So I wake this morning, early, thinking about how whatever I have to offer must come from a grounded place, a place where I sit in stillness and silence, practicing gratitude, bowing with my whole body to this beautiful, difficult, scary, noisy world, with openness and with humility. A gift is a gift. What to do with it? How to give thanks? How to give, no matter how tired, frail, mortal, flawed? How to be still. How to listen.
PS I’d like to point you toward a review of Girl Runner by a blog-reader who is an Ironman athlete and writer; he also digs into the history of women’s long distance running.
* Note: after writing this post, I finished A Tale for the Time Being, and discovered that in the final third of the book, there are several extremely dark scenes relating to extreme bullying, attempted rape, and child prostitution, and although my 11-year-old is a mature reader, I don’t think the book is meant for her–not yet. But sections of the book are meant for her! However, I can’t figure out how to carve out the darkness to show her the light. I think this Tale for the Time Being will have to wait, for the time being. Nevertheless I highly recommend it to a mature adult audience. What is light without shadow? (The book also contains the clearest explanation of quantum mechanics that I’ve ever read.)
New things are happening around our house.
The kids started school. Yeah, that was a few weeks ago already. I’ve been a touch distracted.
this was as happy as I could get them to look, and oh how we tried!
New instruments are being played. CJ has started the piano. Fooey has retired from piano and taken up the violin. AppleApple has the opportunity to play both the French horn and the cello through her school, and on Tuesday evening practiced that horn for an hour and twenty minutes. I kid you not. Then she went outside and practiced some more. The neighbours kid you not. “It doesn’t sound quite so much like an elephant’s butt,” her helpful father told her. And Albus joined the school orchestra (he plays the viola), because, he told me, participants will be rewarded with a trip to Canada’s Wonderland at the end of the year. Hey, whatever works.
I’ve newly begun teaching, again. It’s much easier the second time around. So much easier. It helps not to be suffering the effects of concussion, too. (How did I manage that last fall??)
Also new: swim kid is no longer swim kid. She’s just going to be soccer kid, field hockey kid, cross country kid, music kid, theatre kid, hanging-out-with-friends kid. This was no small decision. But I think I’m mourning it more than she is, which means it’s absolutely the right decision (she had tears, but moved on). Truth be told, we couldn’t fit the extra commitment into our lives. It’s hard to stop doing something you’ve enjoyed, and that has brought you success. But success doesn’t always mean you should keep doing it. When you’re good at lots of things, you’ve gotta choose what you absolutely love. (I mean, this is a kid who will obsessively focus on whatever is before her. She’s playing the damn horn again as I type. I mean, the melodious completely non-elephant-butt-like horn. She’s trained herself, with literally hour upon consecutive hour of practice over the summer to juggle—with her feet—a soccer ball 379 times without dropping it, when she could barely manage 2 back in June. Discipline is not her issue.)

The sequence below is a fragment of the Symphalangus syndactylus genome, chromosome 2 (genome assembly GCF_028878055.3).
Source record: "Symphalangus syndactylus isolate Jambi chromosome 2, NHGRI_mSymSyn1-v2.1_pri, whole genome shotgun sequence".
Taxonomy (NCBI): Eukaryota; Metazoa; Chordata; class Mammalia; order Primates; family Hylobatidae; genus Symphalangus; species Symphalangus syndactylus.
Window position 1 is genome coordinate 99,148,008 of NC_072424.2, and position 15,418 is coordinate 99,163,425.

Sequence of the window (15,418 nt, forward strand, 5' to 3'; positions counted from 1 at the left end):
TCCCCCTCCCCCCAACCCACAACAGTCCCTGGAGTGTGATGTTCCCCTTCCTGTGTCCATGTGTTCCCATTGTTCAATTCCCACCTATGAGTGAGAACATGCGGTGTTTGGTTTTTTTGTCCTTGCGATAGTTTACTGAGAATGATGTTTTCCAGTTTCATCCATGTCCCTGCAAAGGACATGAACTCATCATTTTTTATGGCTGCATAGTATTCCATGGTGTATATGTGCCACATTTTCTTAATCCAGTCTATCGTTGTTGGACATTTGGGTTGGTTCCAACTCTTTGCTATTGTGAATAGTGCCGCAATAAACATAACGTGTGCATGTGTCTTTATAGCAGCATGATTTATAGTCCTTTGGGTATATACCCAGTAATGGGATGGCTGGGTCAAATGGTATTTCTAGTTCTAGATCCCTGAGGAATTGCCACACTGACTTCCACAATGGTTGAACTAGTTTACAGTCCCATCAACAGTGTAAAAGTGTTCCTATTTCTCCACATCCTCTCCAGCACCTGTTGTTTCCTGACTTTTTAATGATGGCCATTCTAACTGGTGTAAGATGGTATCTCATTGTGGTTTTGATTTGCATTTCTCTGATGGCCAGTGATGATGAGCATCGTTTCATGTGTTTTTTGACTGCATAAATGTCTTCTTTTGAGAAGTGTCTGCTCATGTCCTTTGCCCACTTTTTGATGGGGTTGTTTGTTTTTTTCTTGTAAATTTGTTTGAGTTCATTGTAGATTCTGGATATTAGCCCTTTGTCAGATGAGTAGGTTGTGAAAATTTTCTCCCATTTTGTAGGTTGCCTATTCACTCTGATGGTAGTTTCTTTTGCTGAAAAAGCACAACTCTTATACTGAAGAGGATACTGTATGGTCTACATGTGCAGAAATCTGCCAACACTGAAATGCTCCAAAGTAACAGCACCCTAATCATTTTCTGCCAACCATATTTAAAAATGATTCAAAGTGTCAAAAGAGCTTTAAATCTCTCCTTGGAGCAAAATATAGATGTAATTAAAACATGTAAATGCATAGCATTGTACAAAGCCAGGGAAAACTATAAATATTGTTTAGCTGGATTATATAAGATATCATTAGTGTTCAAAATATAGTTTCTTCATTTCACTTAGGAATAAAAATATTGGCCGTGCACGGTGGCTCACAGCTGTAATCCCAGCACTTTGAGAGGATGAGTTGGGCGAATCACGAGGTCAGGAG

Here is the reward: she would have been swimming for two hours last night. Instead, when I walked through the front door, home from teaching, I was greeted by this sight:
Sweeping toward me, decked out in feathered mask and cape, she burst forth in low dramatic tones. Shakespeare? Lady Macbeth’s soliloquy, to be precise. “She’s in a mood,” said her father, fondly.
One more reward: eating supper together as a family.
See? We tried. We really did. It’s what we do around here.
After a quiet week, I was so looking forward to having everyone home. And they’re back, and all’s well with my world. But I’m glad they got to be away, free and independent and outside in a way that can’t be duplicated at home. I’m too tired just now to reflect more deeply on all that’s happened this summer, but I know the memories that seem to be sticking are located outside. Walking the dogs with the little kids in the evening, running in the early morning light or on shaded trails, sitting in sand beside water, swimming at noon, doing annoying running commentary beside children’s soccer fields (can’t seem to stop myself; sorry, everyone nearby!). I have no idea how to gear up for the fall, for back-to-school, back-to-teaching, travel, soccer tryouts, swim meets, music lessons & practice & homework, other than putting absolutely every little thing on the calendar, and then doing my best to show up.
But I don’t know how to put be still, outside on the calendar. Anyone figured that out?
Sunday morning soccer, Owen Sound, Ontario
The house is so quiet.
You know when you wish for something and then it arrives and you wonder why you were wishing for it? That’s what this morning feels like, and it’s a taste of the months to come, after the kids return to school: house empty during school hours, just me and the dogs, no one dashing into my office to demand/beg/complain/tattle, no need for ear plugs, no discoveries en route to the bathroom of kitchen disasters and the remains of lunch. Just me.